This museum used to be a high school. It was built in 1962, in 1975 it became Security Office 21. S-21 is located in Phnom Penh, Cambodia. It was a Khmer Rouge concentration camp, a stop off before Choeunk Ek. Torture, murder, and other atrocities were committed here.
On October 13, 2000, I visited the museum. My moto driver Rocky took me there after he guided me through the Killing Fields (Choeunk Ek) and an artillery range where tourists were shooting AK-47s and grenade launchers (at chickens and cows) I did not shoot.
Rocky stopped in front of a compound surrounded by a gated wall laced with barbed wire. I walked through the gate where three women were seated at a table. I paid them two dollars, they handed me a brochure. Following a path and a sign which read "Building A" I looked around a courtyard surrounded by four buildings. The first building was dirty grey, four stories, with an outdoor hallway on each floor that overlooked a courtyard (all the buildings were like this). On each balcony were doors that led into what used to be classrooms, a mesh of barbed wire gated each upper floor balcony. Posted on the front of the first building were regulations for the prisoners:
- You must answer accordingly to my questions. Do not turn them away.
- Do not try to hide the facts by asking questions, you are prohibited to contest me.
- Do not be foolish, as you are an enemy of the state.
- You must immediately answer my questions without wasting time to reflect.
- Do not tell me about your crimes.
- While receiving punishment you must not cry at all.
- Do nothing. Sit still and wait for my orders.
- If there are no orders, keep quiet. When I ask you to do something. You must do it right away without protesting.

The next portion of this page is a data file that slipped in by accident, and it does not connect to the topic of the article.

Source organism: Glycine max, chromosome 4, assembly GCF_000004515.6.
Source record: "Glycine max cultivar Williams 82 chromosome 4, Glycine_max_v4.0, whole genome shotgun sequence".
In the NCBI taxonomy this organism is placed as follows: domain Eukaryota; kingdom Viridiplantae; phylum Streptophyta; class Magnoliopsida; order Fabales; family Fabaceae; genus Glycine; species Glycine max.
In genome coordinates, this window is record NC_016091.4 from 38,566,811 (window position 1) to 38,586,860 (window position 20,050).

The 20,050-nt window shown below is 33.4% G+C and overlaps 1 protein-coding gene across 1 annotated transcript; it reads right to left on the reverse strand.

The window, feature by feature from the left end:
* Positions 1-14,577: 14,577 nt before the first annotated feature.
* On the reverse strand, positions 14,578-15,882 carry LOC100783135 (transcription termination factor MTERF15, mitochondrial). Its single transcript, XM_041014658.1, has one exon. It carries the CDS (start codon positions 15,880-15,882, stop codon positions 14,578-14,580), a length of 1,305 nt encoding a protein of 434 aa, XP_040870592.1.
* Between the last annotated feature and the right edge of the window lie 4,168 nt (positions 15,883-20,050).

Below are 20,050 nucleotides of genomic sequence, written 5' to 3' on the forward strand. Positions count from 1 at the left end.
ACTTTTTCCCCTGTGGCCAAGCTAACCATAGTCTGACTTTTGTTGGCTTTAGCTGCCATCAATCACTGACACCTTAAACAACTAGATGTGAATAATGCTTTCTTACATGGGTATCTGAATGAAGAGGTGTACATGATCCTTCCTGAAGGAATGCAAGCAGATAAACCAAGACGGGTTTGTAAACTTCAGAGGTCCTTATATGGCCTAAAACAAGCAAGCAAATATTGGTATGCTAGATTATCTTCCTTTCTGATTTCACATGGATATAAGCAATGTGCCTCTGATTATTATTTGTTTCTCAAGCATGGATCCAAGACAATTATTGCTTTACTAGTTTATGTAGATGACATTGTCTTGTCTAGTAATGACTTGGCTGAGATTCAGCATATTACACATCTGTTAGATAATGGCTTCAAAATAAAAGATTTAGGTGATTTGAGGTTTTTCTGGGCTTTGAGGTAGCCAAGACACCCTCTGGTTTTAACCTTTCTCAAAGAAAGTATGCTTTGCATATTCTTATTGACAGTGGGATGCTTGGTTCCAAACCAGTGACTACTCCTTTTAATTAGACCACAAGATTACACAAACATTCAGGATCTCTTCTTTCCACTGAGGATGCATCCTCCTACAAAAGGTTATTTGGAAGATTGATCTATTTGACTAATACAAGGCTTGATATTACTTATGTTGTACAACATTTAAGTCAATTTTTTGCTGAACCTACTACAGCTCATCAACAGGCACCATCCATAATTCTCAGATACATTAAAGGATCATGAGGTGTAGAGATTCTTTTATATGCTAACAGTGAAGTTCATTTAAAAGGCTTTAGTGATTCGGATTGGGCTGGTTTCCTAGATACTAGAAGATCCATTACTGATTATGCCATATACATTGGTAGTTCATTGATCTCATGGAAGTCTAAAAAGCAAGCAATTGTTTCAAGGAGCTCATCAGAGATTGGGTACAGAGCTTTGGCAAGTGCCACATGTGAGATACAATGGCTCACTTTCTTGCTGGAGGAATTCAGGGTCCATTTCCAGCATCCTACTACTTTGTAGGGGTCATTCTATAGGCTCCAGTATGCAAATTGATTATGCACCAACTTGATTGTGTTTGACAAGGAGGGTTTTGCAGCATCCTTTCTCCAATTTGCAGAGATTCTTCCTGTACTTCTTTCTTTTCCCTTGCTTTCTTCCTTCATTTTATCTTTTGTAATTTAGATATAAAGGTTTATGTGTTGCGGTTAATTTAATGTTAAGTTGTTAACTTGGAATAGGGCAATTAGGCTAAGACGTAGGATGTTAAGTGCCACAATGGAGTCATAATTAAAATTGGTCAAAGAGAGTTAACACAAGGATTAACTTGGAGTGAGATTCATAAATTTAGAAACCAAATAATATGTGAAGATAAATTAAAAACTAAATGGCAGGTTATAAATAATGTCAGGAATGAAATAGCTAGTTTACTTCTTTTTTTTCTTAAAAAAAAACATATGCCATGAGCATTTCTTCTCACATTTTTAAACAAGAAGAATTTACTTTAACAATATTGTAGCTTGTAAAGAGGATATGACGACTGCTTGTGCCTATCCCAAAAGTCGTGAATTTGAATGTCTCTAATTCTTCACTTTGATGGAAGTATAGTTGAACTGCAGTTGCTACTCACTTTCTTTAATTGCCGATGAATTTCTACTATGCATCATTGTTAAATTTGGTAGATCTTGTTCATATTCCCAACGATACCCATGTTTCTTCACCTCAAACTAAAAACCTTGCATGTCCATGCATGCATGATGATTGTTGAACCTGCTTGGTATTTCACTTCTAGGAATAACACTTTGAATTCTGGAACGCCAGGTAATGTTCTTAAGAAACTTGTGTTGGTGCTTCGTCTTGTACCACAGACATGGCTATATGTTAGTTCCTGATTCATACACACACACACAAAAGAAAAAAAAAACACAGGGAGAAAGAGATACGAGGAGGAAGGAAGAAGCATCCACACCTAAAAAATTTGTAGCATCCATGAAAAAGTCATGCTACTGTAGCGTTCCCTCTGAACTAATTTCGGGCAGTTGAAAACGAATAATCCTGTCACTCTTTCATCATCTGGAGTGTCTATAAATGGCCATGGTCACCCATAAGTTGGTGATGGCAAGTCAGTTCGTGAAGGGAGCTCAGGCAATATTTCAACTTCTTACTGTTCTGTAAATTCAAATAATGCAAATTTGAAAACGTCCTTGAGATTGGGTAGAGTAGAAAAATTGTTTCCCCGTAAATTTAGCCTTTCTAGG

- If you don’t follow all the above rules, you shall get many lashes of electric wire.
- If you disobey any point orders, you shall get ten lashes or five shocks of electric.
I stepped up a few stairs to the first room. I felt cold instantly. I hadn't felt this way since I had been to Terezin. The room had a photo on the wall -a charred body strapped to the wire frame of a cot. The cot was still in the room, on the floor were blood stains and an ammo box rested on its side in the corner. I stepped out and opened the brochure. Taking a deep breath, my eyes scanned the page to discover that Building A was left just as it had been found after the liberation of Phnom Penh. 14 rooms, 14 victims of torture. Each room was photographed and the photo was put on the wall. So I went through each room stepping out of one and into the other. Feeling the cool awful history creep through me.
Building B consisted of 8 X 4 cells, complete with an ammo box for defecation and gas bottles for urination, prisoners had to ask permission for either. I was able to walk up to all four stories of this building, the steps reeked of urine. Each room on each floor were cells separated by wood, by brick, mazes of cells. Building C was gutted, the lower levels had photos of the victims. Similar to the Nazis, the Khmer Rouge took pictures of their prisoners and kept written accounts. These were posted along artists depictions of the atrocities that occurred at S-21, various torture techniques; electrocution, shackles, being stung by scorpions, water torture, babies taken right out of the womb and crushed against the walls. The worst part is that the guards administering these tortures were just kids. Trained and brainwashed by the Khmer Rouge, 9-15 year old children were the prison guards.
Building D was an interrogation room adjacent to the guards quarters, complete with leather couches.
12,000 - 17,000 victims, including foreign journalists and photographers went through S-21 and were systematically murdered between 1976 and 1979.
In Building C, there are holes in the wall where the chains that secured prisoners had been ripped out. In these holes small sparrow like birds were nesting, each darting in and out of the building windows back into their colony of nests. The sounds they made (flapping wings, short chirps), echoed through the open spaces that twenty years ago served as horror were the only sounds I heard there.